Miss Alabama spends some time at EA
By By James Crawford
Escambia Academy lived out the adage that if you do something good, something good will happen to you in return. After enduring several days of non-stop reading for a good cause their good deed was rewarded on Monday when Miss Alabama Scarlotte Deupree stopped by EA to participate in the school's Reading Relay and then spoke to seniors on the importance of community service and never quitting.
Deupree lent a hand in EA's effort to battle cancer by donating a portion of her morning to read several selections of stories to elementary-grade children. After the reading, she spoke to seniors and juniors in the gymnasium about struggling against adversity, citing several examples from the book "Chicken Soup for the Soul" and also on getting involved with events and activities in the community.
"I think the reading is wonderful. That's what I wanted to talk them about today is getting involved and what they are doing right now with the reading relay is exactly what I'm talking about. I think it's the neatest thing. I'm glad to have been able to participate," Deupree said.
After she spoke, she invited questions from the crowd and to her credit came up with quick responses to a barrage of humorous questions, including two invitations to the prom from well-meaning senior boys and several requests for her to sing.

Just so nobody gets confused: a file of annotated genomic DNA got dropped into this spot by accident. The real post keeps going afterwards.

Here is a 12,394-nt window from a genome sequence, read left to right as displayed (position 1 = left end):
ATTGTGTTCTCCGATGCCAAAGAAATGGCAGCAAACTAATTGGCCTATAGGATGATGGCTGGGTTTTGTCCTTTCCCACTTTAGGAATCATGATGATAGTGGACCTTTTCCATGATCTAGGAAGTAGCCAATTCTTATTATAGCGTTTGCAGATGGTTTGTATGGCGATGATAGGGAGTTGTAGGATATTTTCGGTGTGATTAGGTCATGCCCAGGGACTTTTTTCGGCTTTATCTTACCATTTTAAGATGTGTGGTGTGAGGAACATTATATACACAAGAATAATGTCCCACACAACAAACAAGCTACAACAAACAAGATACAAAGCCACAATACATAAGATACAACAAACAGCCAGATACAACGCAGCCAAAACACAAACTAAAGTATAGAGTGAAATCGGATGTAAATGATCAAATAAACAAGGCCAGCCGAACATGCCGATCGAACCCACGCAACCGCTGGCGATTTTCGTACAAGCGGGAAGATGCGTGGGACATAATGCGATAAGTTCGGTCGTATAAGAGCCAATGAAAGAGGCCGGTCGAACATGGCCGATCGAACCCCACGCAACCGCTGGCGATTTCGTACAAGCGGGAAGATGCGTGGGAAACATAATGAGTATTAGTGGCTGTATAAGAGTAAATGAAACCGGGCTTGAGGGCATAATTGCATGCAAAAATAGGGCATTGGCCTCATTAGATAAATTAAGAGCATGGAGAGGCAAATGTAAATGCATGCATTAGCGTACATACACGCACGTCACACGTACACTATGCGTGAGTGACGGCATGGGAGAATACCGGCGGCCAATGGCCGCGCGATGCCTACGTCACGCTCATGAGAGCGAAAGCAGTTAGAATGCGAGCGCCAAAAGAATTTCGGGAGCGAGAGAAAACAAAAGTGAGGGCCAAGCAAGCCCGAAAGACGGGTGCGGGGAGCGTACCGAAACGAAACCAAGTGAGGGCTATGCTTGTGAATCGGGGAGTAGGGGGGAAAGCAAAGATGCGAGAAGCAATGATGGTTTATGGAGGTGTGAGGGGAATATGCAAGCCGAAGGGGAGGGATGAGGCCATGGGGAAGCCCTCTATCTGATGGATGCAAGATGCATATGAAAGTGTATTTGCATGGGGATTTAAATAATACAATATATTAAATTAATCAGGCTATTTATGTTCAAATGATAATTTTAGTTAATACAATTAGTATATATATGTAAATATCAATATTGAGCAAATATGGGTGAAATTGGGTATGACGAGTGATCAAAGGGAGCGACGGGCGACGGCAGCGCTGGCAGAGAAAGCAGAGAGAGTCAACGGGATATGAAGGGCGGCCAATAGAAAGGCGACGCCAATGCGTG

Deupree, who is a strong advocate for adult literacy, said she relished the opportunity to speak with the children about reading and hoped she could inspire the older students to keep trying for their goals. "I speak a lot on community service but you can't always talk about that to K-4 kids, so I get to talk to them about how much fun reading is," Deupree said.
"While I read, I asked them questions such as why is reading important and the insight they have is amazing. You can tell they've put some thought into what reading is all about and that is a testament to their teachers and to their parents," Deupree said.
Deupree became involved with community service by starting an adult literacy program in her hometown when she was 17. She was named Miss Alabama in 2002 and was named first runner up in the Miss America Pageant last year on a Quality of Life platform. She has been honored with several awards for her work with combating adult literacy and her focus on women's education and empowerment.